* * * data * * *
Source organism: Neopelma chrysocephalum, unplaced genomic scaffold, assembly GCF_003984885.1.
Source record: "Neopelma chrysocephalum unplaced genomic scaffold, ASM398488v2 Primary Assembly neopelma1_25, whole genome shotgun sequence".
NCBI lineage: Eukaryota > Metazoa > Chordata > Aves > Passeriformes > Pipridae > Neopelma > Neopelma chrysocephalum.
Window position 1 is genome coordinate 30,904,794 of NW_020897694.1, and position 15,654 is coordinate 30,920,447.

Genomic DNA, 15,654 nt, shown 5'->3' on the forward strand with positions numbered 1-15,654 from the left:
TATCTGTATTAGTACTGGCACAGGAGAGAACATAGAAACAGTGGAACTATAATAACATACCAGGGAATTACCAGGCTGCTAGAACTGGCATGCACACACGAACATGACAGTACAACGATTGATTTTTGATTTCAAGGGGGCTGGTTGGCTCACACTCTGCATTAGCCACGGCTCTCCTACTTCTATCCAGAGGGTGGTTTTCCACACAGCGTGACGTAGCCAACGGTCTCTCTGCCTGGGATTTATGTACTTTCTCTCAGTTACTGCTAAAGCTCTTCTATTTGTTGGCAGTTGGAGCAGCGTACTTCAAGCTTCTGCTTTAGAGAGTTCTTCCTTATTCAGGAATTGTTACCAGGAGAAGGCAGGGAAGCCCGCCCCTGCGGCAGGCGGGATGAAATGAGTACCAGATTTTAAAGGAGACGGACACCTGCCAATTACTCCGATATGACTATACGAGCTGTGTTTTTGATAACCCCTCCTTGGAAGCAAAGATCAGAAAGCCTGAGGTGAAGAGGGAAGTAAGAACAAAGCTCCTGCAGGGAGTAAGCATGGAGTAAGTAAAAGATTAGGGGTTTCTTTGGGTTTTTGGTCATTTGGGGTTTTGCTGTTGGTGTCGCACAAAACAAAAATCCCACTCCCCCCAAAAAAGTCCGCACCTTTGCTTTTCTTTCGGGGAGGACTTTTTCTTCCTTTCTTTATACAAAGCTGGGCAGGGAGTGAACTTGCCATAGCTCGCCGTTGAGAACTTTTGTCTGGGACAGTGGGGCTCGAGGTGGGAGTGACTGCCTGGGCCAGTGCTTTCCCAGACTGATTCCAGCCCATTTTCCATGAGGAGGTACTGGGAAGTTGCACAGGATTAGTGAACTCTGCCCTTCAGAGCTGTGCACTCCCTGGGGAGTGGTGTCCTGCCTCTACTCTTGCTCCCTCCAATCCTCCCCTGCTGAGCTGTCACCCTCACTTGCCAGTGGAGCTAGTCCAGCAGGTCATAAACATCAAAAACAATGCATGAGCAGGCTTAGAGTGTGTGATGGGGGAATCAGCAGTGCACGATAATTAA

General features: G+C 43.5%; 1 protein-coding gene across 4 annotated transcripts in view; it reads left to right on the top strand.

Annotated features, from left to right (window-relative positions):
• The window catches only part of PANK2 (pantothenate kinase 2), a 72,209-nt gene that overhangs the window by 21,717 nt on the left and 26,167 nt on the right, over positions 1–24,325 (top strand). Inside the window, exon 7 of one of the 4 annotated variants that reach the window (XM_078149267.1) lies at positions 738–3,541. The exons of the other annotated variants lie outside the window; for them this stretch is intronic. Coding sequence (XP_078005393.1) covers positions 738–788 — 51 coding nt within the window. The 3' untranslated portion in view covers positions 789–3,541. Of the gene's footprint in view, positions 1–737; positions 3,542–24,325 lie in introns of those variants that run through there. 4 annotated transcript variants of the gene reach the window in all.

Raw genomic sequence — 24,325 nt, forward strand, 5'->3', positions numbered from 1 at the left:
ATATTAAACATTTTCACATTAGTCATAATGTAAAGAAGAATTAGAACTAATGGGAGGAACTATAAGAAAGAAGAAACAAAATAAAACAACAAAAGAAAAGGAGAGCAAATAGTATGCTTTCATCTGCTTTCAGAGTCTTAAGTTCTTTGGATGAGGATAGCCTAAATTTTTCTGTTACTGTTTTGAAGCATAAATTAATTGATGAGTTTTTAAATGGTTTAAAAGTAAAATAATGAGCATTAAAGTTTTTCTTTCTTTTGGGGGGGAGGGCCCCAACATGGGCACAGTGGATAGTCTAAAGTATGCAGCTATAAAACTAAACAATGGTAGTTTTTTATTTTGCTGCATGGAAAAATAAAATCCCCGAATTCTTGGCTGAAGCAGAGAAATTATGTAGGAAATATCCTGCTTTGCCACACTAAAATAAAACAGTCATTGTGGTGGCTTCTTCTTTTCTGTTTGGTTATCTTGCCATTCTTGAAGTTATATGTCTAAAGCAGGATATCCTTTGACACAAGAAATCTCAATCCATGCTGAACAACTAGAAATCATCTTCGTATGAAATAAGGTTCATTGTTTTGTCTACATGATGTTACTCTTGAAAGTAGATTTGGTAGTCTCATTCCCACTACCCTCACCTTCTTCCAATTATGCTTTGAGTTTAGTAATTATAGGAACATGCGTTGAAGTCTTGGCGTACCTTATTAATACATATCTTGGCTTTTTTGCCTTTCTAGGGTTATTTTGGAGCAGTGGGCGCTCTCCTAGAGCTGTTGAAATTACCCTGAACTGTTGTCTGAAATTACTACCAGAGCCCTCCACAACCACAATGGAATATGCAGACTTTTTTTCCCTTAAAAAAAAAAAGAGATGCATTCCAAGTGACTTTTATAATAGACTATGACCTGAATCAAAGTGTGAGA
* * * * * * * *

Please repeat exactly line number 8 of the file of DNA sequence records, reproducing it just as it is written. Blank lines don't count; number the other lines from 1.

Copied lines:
Annotated features, from left to right (window-relative positions):